In the window of a vintage shop in the Sydney suburb of Annandale, a sign expresses the frustration of many Australians with their country’s pandemic strategy.
“Dear Customers, We will be closed for the foreseeable future because Scott Morrison is a useless dickhead who only ordered enough vaccine to vaccinate 4% of the population 18 months into a pandemic,” reads the sign, shared on Twitter, in reference to the Australian Prime Minister.
Artist James Powditch put up the testy sign at the Roulette store and art studio he runs on Saturday, as the city of 5 million people, plus towns and cities in its surrounds, went into yet another hard lockdown, this time for two whole weeks. By Sunday, a cluster of coronavirus infections of the Delta variant that began in Sydney’s Bondi neighborhood had grown to 110 cases.
Australia was celebrated for its initial response to the Covid-19 pandemic, and for getting its economy more or less back on track long ago.
But with that security has come complacency, particularly in the federal government, which failed to secure enough vaccine doses to prevent the regular “circuit breaker” lockdowns that come every time a handful of cases emerge, or even the longer restrictions that Sydney is experiencing now. Australia’s borders, controlled by strict quarantine measures, have been all but shut for more than a year.
Now Australians, who basked in their early successes, are wondering how much longer this can go on.
“We can’t leave the country, people can’t come in, and we end up periodically in lockdowns, which cost a friggin’ fortune,” said Powditch.
“People have been accepting that this is a diabolically difficult situation, but once we start watching the rest of the world open up, we’re going to turn to anger over the way things like vaccines have been rolled out here.”
Already there are signs that Australians are getting weary of these sporadic disruptions to their lives. On Sunday, large crowds were seen on Bondi Beach, despite the stay-at-home orders. While outdoor exercise is allowed, images from Bondi showed people bathing in the winter sun and sitting on benches with drinks.
A 48-hour lockdown was also imposed in parts of Australia’s Northern Territory, including its capital, Darwin, after four Covid-19 cases were linked to a worker at a gold mine. He is believed to have become infected during an overnight stay at a quarantine hotel in Brisbane. Now painstaking efforts to trace all 900 workers who have left the mine for cities across Australia over recent days are under way, as the country relies heavily on a robust track-and-trace system to keep clusters contained.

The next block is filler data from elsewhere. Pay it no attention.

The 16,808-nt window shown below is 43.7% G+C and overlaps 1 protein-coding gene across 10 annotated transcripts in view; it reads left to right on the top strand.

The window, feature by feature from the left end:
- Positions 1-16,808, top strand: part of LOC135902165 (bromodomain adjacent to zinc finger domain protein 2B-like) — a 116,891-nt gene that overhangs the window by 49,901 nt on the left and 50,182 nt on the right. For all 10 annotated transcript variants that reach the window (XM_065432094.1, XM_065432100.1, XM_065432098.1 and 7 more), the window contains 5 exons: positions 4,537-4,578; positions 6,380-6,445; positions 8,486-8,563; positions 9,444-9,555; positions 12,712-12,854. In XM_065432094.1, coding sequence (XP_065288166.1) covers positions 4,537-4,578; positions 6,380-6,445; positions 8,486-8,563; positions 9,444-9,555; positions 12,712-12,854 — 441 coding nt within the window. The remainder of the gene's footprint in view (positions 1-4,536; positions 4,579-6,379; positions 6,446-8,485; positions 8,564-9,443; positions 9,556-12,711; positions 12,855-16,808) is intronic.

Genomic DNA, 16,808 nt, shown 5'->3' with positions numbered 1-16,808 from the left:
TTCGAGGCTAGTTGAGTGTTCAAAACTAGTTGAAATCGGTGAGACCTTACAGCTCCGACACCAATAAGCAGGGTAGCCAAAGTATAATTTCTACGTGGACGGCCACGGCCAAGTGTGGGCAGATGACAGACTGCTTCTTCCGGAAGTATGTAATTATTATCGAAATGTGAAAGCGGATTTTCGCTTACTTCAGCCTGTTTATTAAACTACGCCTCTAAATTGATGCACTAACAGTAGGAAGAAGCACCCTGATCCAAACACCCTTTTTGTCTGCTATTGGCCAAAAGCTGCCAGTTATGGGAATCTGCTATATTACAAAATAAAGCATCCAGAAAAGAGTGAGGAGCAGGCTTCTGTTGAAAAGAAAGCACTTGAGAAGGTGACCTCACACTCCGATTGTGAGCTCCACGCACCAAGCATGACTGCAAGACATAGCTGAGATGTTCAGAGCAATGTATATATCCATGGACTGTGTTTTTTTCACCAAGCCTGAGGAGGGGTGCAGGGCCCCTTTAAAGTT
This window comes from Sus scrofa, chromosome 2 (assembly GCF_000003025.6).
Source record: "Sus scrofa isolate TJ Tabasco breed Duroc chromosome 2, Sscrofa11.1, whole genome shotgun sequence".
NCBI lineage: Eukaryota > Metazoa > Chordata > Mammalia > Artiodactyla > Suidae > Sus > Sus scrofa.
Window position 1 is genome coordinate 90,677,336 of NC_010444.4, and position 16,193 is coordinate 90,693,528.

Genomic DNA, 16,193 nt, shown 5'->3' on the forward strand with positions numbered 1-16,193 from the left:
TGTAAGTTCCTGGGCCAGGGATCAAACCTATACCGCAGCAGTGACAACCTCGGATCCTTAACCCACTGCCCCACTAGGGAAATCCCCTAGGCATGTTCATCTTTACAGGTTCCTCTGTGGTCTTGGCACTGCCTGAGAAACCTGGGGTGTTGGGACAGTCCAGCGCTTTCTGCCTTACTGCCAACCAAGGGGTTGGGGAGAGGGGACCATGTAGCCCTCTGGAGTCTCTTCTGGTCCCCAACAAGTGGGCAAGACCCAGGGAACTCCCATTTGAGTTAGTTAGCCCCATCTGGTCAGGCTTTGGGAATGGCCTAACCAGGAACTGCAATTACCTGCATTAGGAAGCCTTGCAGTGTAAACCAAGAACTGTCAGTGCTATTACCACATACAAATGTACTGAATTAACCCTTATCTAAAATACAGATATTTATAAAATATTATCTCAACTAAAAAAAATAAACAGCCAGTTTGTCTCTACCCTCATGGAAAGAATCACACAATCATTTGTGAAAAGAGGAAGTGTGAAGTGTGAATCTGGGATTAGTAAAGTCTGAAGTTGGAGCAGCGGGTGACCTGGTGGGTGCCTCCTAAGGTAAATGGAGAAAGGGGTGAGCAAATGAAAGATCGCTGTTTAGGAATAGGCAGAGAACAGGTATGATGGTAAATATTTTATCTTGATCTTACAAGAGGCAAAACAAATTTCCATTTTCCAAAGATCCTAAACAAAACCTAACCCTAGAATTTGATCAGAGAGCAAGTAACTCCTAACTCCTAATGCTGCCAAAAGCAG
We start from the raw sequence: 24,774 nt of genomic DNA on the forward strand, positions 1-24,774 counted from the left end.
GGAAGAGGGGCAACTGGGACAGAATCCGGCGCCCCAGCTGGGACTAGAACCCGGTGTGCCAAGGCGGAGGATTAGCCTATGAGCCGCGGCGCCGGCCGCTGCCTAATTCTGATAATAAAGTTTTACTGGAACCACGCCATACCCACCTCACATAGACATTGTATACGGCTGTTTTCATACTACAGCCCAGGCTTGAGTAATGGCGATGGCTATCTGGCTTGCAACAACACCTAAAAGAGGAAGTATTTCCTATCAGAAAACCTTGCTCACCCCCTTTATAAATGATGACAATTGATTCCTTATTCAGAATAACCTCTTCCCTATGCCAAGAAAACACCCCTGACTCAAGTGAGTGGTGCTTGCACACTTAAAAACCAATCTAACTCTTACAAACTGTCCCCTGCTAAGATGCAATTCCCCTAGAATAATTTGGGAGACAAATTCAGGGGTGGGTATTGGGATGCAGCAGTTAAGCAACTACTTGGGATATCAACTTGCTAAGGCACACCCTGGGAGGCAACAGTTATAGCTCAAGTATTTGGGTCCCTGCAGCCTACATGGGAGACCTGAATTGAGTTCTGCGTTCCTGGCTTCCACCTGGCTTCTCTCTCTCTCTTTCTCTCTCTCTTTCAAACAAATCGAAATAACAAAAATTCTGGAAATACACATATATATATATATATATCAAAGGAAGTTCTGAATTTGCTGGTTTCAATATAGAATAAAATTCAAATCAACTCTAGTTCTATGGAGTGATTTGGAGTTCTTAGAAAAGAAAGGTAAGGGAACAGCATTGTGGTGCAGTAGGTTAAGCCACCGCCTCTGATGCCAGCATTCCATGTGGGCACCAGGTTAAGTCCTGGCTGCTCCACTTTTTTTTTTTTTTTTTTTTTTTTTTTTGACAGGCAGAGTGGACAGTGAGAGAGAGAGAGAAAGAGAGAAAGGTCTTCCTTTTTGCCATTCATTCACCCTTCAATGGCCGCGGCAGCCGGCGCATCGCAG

Australia has recorded just 910 deaths in its population of 25 million, one of the lowest per capita death tolls in the developed world, and cases have remained low as well.
While it beat much of the world in getting its economy back up and running, its tourism sector has taken a massive hit, its universities are struggling without the fees international students usually bring and some Australians, who travel abroad in relatively high numbers, are starting to feel the itch to go on holidays overseas.
Even New Zealand – the only country with which Australians had an open travel corridor – announced a three-day suspension of quarantine-free travel between the nations starting Saturday because of the outbreaks.
Australia has fully vaccinated just over 4% of its population, compared with more than 46% in the US and 47% in the UK, according to Our World in Data. Its rates are more comparable with Indonesia and India, which, like much of the developing world, were left out of the agreements with pharmaceutical companies that secured hundreds of millions of vaccine doses for most of the rich world.
Compounding the problem is hesitancy towards Covid-19 vaccines in Australia. One survey by The Sydney Morning Herald and The Age, with research firm Resolve Strategic, found 15% of adults surveyed were “not at all likely” and 14% were “not very likely” to take a vaccination in the months ahead. The survey was taken after an April ruling that the Oxford-AstraZeneca vaccine was linked to a very rare blood disorder side effect, involving blood clots.